I picked her up Saturday morning at 6:40 (about 5 hours after she got home from her party, for reference). I pulled up but didn’t see any activity in the house. Was she even going to come out? Then the door slowly – and I mean slooooowly – opened and out comes DSS; Holding her water, lips still red, hair lookin’ crazy. In that very moment, I knew I’d made the right choice. Making her get out of bed when her head was about to explode was all the satisfaction I needed to make all that hip thrusting worth it. I felt so invigorated, I couldn’t wait to get on that bike.

What could make this better, you ask? How about the perkiest spin instructor ever? Oh, she was a morning person alright. She chatted about apple picking and hanging with her husband … and then this sweet, happy women proceeded to kick our asses. Let’s just say one of us felt very confident standing up, cranking up the resistance in position 3, and one of us was very concerned position 3 was going to lead to an embarrassing number 2. It was so good, man. I couldn’t stop looking over and laughing. Her struggle was so, so real.

Did I feel bad? Hell no! She made me do Zumba, you guys. Zumba. Love ya, sis!



The Friday morning following Zumba, my brother called to deliver his revenge. “We’re going to do Spin at 7 o’clock tomorrow morning.” he shot from his fox hole. “Fine,” I replied, even though we both knew it was like taking a bullet to the thigh for me. Not spinning, per se. I’ve done spinning. It was more so the call time. During the week, the melodic tones of my alarm sound promptly at 4:36 a.m. so I can get to the gym before the chicks start stirring. Saturdays are my sweet sleep savior. He knew that when he picked the class. It was the only grenade he had to throw, so he pulled the pin and tossed ‘er right over.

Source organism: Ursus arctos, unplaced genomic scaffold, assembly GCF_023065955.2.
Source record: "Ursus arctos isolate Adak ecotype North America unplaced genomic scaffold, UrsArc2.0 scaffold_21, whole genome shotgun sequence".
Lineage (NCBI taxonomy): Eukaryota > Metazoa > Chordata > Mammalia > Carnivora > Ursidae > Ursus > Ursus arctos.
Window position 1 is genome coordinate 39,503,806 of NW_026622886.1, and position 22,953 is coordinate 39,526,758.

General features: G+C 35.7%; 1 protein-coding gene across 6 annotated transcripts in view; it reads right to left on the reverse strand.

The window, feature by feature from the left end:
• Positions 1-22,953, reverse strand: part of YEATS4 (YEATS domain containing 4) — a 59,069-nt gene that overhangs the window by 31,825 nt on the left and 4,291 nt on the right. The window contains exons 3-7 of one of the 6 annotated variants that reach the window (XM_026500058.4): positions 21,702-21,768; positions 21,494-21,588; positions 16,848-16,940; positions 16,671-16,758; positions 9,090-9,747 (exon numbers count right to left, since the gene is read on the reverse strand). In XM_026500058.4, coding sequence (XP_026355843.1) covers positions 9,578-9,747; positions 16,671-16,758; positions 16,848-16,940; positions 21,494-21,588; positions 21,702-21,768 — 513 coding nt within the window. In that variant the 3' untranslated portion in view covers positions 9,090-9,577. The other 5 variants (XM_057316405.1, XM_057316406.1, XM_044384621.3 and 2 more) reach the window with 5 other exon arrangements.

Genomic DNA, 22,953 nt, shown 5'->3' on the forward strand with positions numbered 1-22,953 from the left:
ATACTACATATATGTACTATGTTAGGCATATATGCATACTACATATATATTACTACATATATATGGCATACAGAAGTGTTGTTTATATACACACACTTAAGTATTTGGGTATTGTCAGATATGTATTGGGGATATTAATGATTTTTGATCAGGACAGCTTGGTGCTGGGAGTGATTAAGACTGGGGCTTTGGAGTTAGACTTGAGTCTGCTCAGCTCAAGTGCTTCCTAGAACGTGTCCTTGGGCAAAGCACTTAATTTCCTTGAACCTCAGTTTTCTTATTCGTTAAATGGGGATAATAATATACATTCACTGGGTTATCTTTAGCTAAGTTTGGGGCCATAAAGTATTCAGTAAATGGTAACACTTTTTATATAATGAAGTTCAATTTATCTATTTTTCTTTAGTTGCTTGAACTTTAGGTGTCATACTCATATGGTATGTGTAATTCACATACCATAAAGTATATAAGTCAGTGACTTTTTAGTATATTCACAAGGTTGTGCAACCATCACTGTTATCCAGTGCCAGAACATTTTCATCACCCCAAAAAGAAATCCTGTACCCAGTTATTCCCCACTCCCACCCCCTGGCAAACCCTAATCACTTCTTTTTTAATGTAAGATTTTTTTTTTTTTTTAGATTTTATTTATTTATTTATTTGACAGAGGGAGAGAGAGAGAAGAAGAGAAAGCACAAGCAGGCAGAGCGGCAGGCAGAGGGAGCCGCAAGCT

But let’s add to that, shall we? That Friday night was my bimonthly gathering with old coworkers, Pretty & Plastered we call it. I’ve been trying to be “good” with calories lately and I didn’t plan on taking any cocktails to pound town that evening, so I grabbed a nice red blend on my way over and promised myself I’d be classy. I’m sure I was classy … I mean, it’s just hard to remember things like that when you drink the entire bottle of wine. I don’t even really like red wine!

Have you ever woken up after excessive drinking and been astonished by a task you completed the night before? I parted my mascara-smattered eyelashes at 6:30 a.m. Saturday morning and painfully semi-smirked. I had set my alarm. I couldn’t find pajamas or brush my teeth, but I set my alarm. Would you believe it? Then I sat up. And the hating myself commenced.

Just 10 short minutes later, the headlights of my brother’s truck filled the living room. I could just lay down and pretend like I slept through it, I thought. I thought that for awhile. But he’d shown up and now I had to man up. I managed to mumble that I had a hint of hangover and glee filled my sweet brother’s eyes. To him, this scenario was better than a brand new puppy on Christmas morning. I had made him suffer and now I would, in turn, endure the same.

I managed to get into the saddle and thanked the heavens the lights were dimmed in the classroom. The buzz of the spinning wheels felt like a razor blade slowly dragging back and forth across the space between my ears. But that was child’s play compared to the pounding of the techno tunes that followed. Every beat was like taking a tiny bullet. Perhaps what being tasered feels like.


Something else worth mentioning here is the sweat. Ohhhh, the sweat. My brother and I come from a long line of excessive sweaters. It’s not so much the heat, but the humidity that will get you. I tend to perspire profusely from my face, while my big brother pours water from every pore in his body. As we pedaled, a puddle began to form under Matt’s bike. It would have been worth giving him a hard time if it weren’t the smell. My smell. It was like a pair of gigantic sweaty palms were pressing together around me, wringing red wine and various cheeses from my insides. It wasn’t good, OK?

The thing about spin, too, is that when you think 15 minutes have passed, only 3 really have. It went on for an eternity, you guys. A stinky, sweaty, dark eternity. I felt so ashamed. Here I was, spinning on the outskirts of a sea of optimistic Saturday morning pep seekers, who would likely take in the yoga class that followed before grabbing a pepita-topped quinoa bowl at Earth Fare, and all I could do was hang my head and stare at my big brother’s swimming pool of perspiration. It was a low point.

On a brighter note, my hangover did clear up toward the end of class. My tears and exertion washed the head fog away and left just a tolerable dose of dehydration. I had survived to spin another day.